From the pews of Mwanakwerekwe Lutheran Church, you can see the minaret of the mosque a block away. As Sunday worship wraps up, the noon call to prayer begins. Between 19th-century Christian missionaries and traders from Oman and Persia who brought Islam centuries ago, Tanzanians are old hands at living in a multifaith context.  

Mainland Tanzania is about 3 percent Muslim and 61 percent Christian, according to the Pew Research Center. Mwanakwerekwe’s members live on Zanzibar, a Tanzanian archipelago that is almost entirely Muslim, as reported in the CIA World Factbook. 

Today, Anglicans, Catholics and Lutherans live and work on the islands, mainly in the tourism industry. “Someone from the outside going to a Catholic or Anglican church here would look around and say, ‘Am I in a Muslim or Christian church?’ ” said Peter Mashauri, a tour guide who is Anglican. 

To a visitor, Zanzibar looks like paradise, but sectarian violence is not unknown. The Evangelical Lutheran Church in Tanzania (ELCT) plays a role in maintaining harmony. 

Practicing tolerance  

“Many of us Tanzanians have grown up in mixed families,” said Shukuru Maloda, district pastor of Zanzibar for the ELCT Eastern and Coastal Diocese. “When the missionaries came, my great-grandfather told his children, ‘You are free to join the Christians or Muslims, and if you want to remain a traditionalist, that is no problem.’ ”  

Tolerance is a muscle that needs regular exercise. On the majority Muslim island, Lutheran and other Christian ministries take the lead and flex it regularly. At the Upendo Center in Stone Town, the old city of Zanzibar, young Christian and Muslim women sew apparel side by side—part of a three-year program that equips them with marketable skills while strengthening the fabric of interfaith relationships.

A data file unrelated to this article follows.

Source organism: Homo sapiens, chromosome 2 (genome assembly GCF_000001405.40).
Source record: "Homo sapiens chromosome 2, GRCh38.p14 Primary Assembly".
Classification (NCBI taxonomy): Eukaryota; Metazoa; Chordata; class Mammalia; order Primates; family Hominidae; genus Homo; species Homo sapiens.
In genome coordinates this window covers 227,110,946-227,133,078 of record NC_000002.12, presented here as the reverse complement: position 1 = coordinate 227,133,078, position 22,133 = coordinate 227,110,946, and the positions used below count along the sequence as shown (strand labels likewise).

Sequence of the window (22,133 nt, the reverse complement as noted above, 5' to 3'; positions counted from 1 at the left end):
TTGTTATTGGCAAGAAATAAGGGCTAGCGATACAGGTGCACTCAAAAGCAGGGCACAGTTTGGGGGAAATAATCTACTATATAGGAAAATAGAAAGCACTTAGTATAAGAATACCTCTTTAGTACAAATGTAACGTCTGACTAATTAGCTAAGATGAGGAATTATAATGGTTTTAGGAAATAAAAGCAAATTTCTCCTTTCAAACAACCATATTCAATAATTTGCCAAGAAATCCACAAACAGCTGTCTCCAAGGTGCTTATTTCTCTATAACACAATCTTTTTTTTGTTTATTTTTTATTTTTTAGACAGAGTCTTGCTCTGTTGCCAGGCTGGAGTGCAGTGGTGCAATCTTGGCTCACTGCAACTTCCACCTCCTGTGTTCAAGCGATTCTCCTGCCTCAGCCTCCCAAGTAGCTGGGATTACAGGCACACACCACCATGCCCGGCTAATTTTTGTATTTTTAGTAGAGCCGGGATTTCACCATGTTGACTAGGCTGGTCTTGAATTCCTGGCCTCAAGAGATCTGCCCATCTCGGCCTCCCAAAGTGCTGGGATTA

Above the school and its associated clothing store, the Zanzibar Interfaith Centre (ZANZIC) offers workshops and diplomas in interfaith dialogue. A joint ministry of the diocese and Danmission, a Danish Lutheran mission and development organization, ZANZIC’s interfaith youth soccer team begins each game with Christian and Muslim prayers and sports the slogan “struggle for peace” on its jerseys. 

ZANZIC coordinates and provides in-kind support for the Joint Committee of Religious Leaders, whose Muslim, Catholic, Anglican and Lutheran members support peaceful coexistence through regular meetings and by establishing local peace committees.  

These peace committees bolster amicable relations at times of stress or transition. Elections are particularly tricky, as the number of extremists of both faiths is increasing, Maloda said, adding, “Even a few extremists can be a challenge when something bad happens on our island.” 

The Joint Committee offers pre-election seminars and stays in touch with candidates, police and government leaders. Committee leaders aim to build trust, share concerns and dreams, and promote reconciliation. A spirit of respect and understanding influences their work. “They visit my church and I visit their mosque,” said Maloda, who has studied Islam and Christian-Muslim relations.